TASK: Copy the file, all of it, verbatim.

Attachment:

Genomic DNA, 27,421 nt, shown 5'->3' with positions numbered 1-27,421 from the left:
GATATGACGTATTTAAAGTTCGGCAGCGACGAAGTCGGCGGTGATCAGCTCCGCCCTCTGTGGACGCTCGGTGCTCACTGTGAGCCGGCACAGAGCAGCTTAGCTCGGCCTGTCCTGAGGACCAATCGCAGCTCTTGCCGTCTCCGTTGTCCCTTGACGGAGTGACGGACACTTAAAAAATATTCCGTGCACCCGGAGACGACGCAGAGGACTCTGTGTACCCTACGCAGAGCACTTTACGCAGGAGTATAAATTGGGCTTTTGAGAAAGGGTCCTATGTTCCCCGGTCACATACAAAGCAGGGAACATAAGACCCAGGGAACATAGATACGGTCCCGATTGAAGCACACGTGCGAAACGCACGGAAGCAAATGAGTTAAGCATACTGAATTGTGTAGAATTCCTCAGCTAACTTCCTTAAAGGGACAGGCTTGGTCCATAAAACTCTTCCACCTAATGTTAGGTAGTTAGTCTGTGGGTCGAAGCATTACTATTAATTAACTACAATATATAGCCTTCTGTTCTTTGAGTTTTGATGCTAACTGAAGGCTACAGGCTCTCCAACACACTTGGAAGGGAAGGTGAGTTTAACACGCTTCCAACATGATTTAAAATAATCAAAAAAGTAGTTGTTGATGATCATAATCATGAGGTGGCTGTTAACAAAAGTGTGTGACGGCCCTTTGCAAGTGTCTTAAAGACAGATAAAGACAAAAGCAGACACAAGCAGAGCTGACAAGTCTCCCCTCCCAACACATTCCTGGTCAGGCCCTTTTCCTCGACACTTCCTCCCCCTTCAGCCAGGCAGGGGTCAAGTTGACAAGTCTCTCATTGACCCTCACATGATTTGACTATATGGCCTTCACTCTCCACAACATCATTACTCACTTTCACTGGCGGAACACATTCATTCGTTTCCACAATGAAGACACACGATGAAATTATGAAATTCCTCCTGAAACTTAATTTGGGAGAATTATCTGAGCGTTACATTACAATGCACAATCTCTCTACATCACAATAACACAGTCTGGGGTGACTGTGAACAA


Genomic DNA, 27,421 nt, shown 5'->3' with positions numbered 1-27,421 from the left:
GATATGACGTATTTAAAGTTCGGCAGCGACGAAGTCGGCGGTGATCAGCTCCGCCCTCTGTGGACGCTCGGTGCTCACTGTGAGCCGGCACAGAGCAGCTTAGCTCGGCCTGTCCTGAGGACCAATCGCAGCTCTTGCCGTCTCCGTTGTCCCTTGACGGAGTGACGGACACTTAAAAAATATTCCGTGCACCCGGAGACGACGCAGAGGACTCTGTGTACCCTACGCAGAGCACTTTACGCAGGAGTATAAATTGGGCTTTTGAGAAAGGGTCCTATGTTCCCCGGTCACATACAAAGCAGGGAACATAAGACCCAGGGAACATAGATACGGTCCCGATTGAAGCACACGTGCGAAACGCACGGAAGCAAATGAGTTAAGCATACTGAATTGTGTAGAATTCCTCAGCTAACTTCCTTAAAGGGACAGGCTTGGTCCATAAAACTCTTCCACCTAATGTTAGGTAGTTAGTCTGTGGGTCGAAGCATTACTATTAATTAACTACAATATATAGCCTTCTGTTCTTTGAGTTTTGATGCTAACTGAAGGCTACAGGCTCTCCAACACACTTGGAAGGGAAGGTGAGTTTAACACGCTTCCAACATGATTTAAAATAATCAAAAAAGTAGTTGTTGATGATCATAATCATGAGGTGGCTGTTAACAAAAGTGTGTGACGGCCCTTTGCAAGTGTCTTAAAGACAGATAAAGACAAAAGCAGACACAAGCAGAGCTGACAAGTCTCCCCTCCCAACACATTCCTGGTCAGGCCCTTTTCCTCGACACTTCCTCCCCCTTCAGCCAGGCAGGGGTCAAGTTGACAAGTCTCTCATTGACCCTCACATGATTTGACTATATGGCCTTCACTCTCCACAACATCATTACTCACTTTCACTGGCGGAACACATTCATTCGTTTCCACAATGAAGACACACGATGAAATTATGAAATTCCTCCTGAAACTTAATTTGGGAGAATTATCTGAGCGTTACATTACAATGCACAATCTCTCTACATCACAATAACACAGTCTGGGGTGACTGTGAACAA